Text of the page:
Klipsch SB 120 review: Natural sound, boxy looks

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CNET Editors' Rating

3.5 stars Very good
  • Overall: 7.4
  • Design: 7.0
  • Features: 6.0
  • Sound quality: 8.0
  • Value: 7.0
Review Date:

The Good The Klipsch SB 120 offers a solidly constructed speaker base that sounds good with music and also offers detailed dialogue. It will decode Dolby Digital soundtracks and comfortably support TVs that weigh up to 100 pounds. It also supports streaming from Bluetooth devices.

The Bad The speaker lacks a display and it's almost impossible to know what the volume and bass levels are set to; the internal "subwoofer" doesn't offer much in the way of deep bass; "3D mode" offers no real soundstage improvement; lackluster styling, dinky credit-card remote.

The Bottom Line If you favor performance over convenience and good looks, the natural and musical Klipsch SB 120 speaker stand is a decent buy.

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Got a big-screen (55-inch or thereabouts) TV, but looking to juice up its uninspiring speakers? You could go for a sound bar like the excellent Pioneer SP-SB23W. But if you're not wall mounting, that traditional sort of design doesn't suit all TVs or media furniture: it can block the IR port and sit awkwardly on your TV's base.

Instead, you might want to seek out a pedestal-style sound bar, like the Klipsch SB 120 reviewed here. Instead of sitting in front of your TV, it sits underneath it. It's designed to house up to 55-inch models with ease. It's a little boxy and lacking in true style or convenience, but it makes up for this with a solid performance in both music and movies. If you want something that just "works" -- and you have the compatible optical output on your TV -- then the Klipsch is definitely one to consider.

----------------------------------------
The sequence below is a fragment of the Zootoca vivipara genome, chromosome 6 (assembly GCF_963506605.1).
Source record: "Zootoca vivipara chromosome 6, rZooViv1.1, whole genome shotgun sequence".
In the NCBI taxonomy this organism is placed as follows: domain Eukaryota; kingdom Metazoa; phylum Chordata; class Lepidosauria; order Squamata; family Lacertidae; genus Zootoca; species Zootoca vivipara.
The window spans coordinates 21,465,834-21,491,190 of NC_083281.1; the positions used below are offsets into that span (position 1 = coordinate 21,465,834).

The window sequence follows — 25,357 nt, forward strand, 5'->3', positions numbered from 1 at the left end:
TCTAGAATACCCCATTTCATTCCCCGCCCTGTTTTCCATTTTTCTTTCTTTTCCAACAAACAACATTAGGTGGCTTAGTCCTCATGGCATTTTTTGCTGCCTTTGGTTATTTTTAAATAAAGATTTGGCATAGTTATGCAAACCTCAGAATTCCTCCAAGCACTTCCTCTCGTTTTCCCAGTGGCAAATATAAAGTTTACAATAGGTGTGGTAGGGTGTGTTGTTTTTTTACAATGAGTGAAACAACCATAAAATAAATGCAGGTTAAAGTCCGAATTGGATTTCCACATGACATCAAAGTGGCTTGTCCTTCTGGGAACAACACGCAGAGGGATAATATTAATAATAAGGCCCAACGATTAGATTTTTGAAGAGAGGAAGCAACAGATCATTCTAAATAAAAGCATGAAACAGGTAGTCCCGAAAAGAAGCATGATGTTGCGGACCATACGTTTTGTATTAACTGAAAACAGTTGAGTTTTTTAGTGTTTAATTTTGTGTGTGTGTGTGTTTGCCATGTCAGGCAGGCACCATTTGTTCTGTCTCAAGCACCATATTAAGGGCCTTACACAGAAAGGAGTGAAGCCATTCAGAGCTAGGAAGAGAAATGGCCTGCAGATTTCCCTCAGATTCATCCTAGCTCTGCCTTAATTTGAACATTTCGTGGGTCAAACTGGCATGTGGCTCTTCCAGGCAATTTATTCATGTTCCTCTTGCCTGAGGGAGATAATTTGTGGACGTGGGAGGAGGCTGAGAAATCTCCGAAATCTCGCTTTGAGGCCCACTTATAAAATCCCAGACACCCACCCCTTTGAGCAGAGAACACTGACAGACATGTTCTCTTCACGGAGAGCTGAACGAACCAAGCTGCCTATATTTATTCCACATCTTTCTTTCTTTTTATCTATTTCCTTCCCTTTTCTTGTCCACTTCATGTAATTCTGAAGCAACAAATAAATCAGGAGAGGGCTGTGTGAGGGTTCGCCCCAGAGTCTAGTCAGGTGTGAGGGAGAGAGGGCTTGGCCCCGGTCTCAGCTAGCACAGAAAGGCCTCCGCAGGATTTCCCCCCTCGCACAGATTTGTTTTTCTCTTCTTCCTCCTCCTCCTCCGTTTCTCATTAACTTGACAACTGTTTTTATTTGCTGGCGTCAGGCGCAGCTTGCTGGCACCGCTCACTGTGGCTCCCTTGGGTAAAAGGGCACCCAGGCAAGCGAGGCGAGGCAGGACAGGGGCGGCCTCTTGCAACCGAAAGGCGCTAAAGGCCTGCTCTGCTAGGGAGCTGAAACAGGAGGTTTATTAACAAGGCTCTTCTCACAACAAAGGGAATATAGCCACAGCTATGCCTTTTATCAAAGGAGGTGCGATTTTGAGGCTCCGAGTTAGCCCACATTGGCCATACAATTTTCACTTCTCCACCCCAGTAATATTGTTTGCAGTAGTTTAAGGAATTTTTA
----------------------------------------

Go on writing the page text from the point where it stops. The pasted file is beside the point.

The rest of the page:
Design

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Sarah Tew/CNET

While speaker manufacturers have gotten a handle on how to make Bluetooth speakers and docks consumer-friendly, the "speaker stand" is still a new enough design that most companies haven't worked out how to make them look cool yet. While LG pretty much cracked this nut with its svelte SoundPlate designs, the Klipsch SB 120 is stuck in "boxy Zvox clone" mode.

klipsch-sb120-product-photos14.jpg
Sarah Tew/CNET

While there are some concessions to styling, along the lines of a Sony Xplod-style "X" in the middle of the fascia, this is largely a Klipsch tower speaker on its side -- minus the fancy metal drivers. Sadly, this large box also lacks any sort of display -- apart from a blinking LED -- and one downside of this is that guessing the volume is a tricky process.

klipsch-sb120-product-photos05.jpg
Sarah Tew/CNET

A decided trend among speaker manufacturers is that of providing dinky, credit-card style remotes with their sound bars. It comes with separate controls for volume and sub, for all it's worth. Thankfully, you can always opt for a universal remote (like the Harmony family) instead.

Features

There are two different approaches when it comes to making a sound bar: make it tiny and fill it with gizmos, or make it huge and fill it with drivers. While the Sonys and LGs of this world have opted for the former approach, Klipsch has gone about making a big (ugly) box with speakers in it -- hang the pretense.

The Klipsch features a stereo setup with two aluminum tweeters, two 3-inch midrange drivers and two ported 5-inch woofers mounted in the front of the enclosure. Despite missing a subwoofer -- either onboard or externally -- the company claims the speaker can get down to 55Hz. Sadly, there is no option to add a sub, either.

klipsch-sb120-product-photos09.jpg
Sarah Tew/CNET

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Quick Specifications See All

  • Color brushed black
  • Amplification Type active
  • Crossover Channel Qty 3-way
  • Connectivity Technology wired